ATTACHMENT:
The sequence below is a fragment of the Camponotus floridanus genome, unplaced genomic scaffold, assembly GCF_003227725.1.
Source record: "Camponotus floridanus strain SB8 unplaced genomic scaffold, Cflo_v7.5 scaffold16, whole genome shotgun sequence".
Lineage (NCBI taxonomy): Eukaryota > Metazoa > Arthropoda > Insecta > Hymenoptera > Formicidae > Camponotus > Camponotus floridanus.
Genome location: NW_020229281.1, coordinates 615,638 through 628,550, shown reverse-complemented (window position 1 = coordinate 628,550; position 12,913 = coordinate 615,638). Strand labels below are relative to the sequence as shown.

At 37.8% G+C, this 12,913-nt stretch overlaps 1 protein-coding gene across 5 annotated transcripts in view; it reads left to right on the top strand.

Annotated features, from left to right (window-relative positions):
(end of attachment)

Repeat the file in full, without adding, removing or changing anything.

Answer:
The sequence below is a fragment of the Camponotus floridanus genome, unplaced genomic scaffold, assembly GCF_003227725.1.
Source record: "Camponotus floridanus strain SB8 unplaced genomic scaffold, Cflo_v7.5 scaffold16, whole genome shotgun sequence".
Lineage (NCBI taxonomy): Eukaryota > Metazoa > Arthropoda > Insecta > Hymenoptera > Formicidae > Camponotus > Camponotus floridanus.
Genome location: NW_020229281.1, coordinates 615,638 through 628,550, shown reverse-complemented (window position 1 = coordinate 628,550; position 12,913 = coordinate 615,638). Strand labels below are relative to the sequence as shown.

At 37.8% G+C, this 12,913-nt stretch overlaps 1 protein-coding gene across 5 annotated transcripts in view; it reads left to right on the top strand.

Annotated features, from left to right (window-relative positions):